Our final winery was on our doorstep but required switching to 4WD vehicles, such was its remoteness. Sitting on a hill overlooking the Mediterranean Sea on the site of a former monastery, Sangiovanni was paradise. Owned by a young couple, refugees from corporate life, the setting was spectacular and the wines matched this. This was our best visit and we had to be dragged away, but there was an olive oil co-operative waiting with lunch further south! Here we were taught (and I instantly forgot) how to make simple pizza and sampled their olive oils – not as much fun as wine tasting, or figs come to that. There was a great back story about how they rescued a declining town by setting up the co-operative and the people were lovely.

Our final day took us for more history to Herculaneum, once buried like Pompeii under the lava and ashes of Vesuvius. It benefited from being a fairly compact site that you could do justice to in a couple of hours and it gave you a real sense of the shape of a Roman town – roads still intact, frescoes and mosaics still in place and partially ruined buildings that didn’t require much imagination to envision as complete. We’d earned our final lunch in modern day Ercolano, sat in the wine store like kids in a toy-shop, and the food was great, washed down with six wines, bringing our total for six says to somewhere between fifty and sixty! Only the goodbyes and a short taxi journey to my next base Torre del Greco kept me from my afternoon nap.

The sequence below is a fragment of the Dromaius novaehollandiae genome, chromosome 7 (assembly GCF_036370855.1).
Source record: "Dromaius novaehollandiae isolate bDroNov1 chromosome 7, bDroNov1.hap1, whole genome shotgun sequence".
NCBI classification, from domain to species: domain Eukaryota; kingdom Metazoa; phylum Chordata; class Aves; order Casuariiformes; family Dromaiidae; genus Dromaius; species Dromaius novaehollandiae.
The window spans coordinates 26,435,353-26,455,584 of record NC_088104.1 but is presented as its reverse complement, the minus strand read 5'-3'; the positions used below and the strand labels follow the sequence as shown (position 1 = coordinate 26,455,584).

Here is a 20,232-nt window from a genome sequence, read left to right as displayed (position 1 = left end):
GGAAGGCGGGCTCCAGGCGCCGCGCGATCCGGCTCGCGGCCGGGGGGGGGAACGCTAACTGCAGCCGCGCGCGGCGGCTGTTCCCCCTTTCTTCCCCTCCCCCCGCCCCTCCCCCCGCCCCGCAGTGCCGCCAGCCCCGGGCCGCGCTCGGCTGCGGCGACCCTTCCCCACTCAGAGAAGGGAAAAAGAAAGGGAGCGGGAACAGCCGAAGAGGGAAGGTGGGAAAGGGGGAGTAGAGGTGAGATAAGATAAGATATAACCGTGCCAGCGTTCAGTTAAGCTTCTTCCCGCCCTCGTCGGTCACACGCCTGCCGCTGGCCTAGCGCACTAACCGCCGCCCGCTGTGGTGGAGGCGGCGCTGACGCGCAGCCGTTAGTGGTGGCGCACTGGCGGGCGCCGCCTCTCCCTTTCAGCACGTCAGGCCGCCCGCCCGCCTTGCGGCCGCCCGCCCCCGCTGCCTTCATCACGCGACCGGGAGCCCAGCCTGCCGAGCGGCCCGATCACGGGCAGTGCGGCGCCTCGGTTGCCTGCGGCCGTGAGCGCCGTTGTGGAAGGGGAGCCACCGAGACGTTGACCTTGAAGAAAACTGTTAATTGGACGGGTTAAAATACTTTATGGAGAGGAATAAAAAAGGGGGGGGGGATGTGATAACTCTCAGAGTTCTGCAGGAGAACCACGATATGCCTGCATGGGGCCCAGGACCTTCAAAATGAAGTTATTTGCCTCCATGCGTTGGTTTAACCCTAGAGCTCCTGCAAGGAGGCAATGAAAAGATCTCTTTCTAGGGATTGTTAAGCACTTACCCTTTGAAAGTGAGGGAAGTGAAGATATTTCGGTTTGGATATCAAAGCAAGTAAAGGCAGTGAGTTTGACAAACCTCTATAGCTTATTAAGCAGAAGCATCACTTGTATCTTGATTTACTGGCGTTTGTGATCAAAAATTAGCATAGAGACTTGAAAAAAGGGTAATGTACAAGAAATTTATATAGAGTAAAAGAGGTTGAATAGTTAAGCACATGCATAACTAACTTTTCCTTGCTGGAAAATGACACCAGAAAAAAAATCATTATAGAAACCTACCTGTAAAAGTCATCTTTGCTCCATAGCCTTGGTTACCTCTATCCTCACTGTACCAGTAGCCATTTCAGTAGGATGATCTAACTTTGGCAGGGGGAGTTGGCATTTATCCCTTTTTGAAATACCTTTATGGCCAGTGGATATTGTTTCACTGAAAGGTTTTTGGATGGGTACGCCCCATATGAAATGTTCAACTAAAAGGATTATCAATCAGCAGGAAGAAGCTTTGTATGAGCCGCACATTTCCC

My final day was split between Naples and Pompeii. The weather was the worst of the trip, so I decided to go to Naples first, which proved to be a good decision as I came across a palace showing a recently restored Caravaggio and got to tour the Teatro San Carlo opera house, which I thought was closed on Sundays. Galleria Umberto I was grand and Palazzo Reale faded and run down. but with spectacular interiors. A long walk along the seafront completed a very satisfying return to Naples before a funicular, metro and train trip on to Pompeii.

The site is daunting as it’s so vast and I found it hard to get my head around it and navigate what is effectively a complete city. The rain returned intermittently, which didn’t help, but I was glad I returned here – the only revisit of the trip – as it is awe-inspiring and it completed the circle back to my second inspiration for the trip at the British Museum.

What I liked most about this holiday was the variety – the combination of food, wine, archaeology, scenery and city / town wanders. I packed a lot into ten days, even by my standards, but it was well paced and I came home rested. Now it’s time for a couple of Scandinavian cities – Stockholm in May and Copenhagen in July – before a 30-day 3000-mile US road trip in September; well, for September…..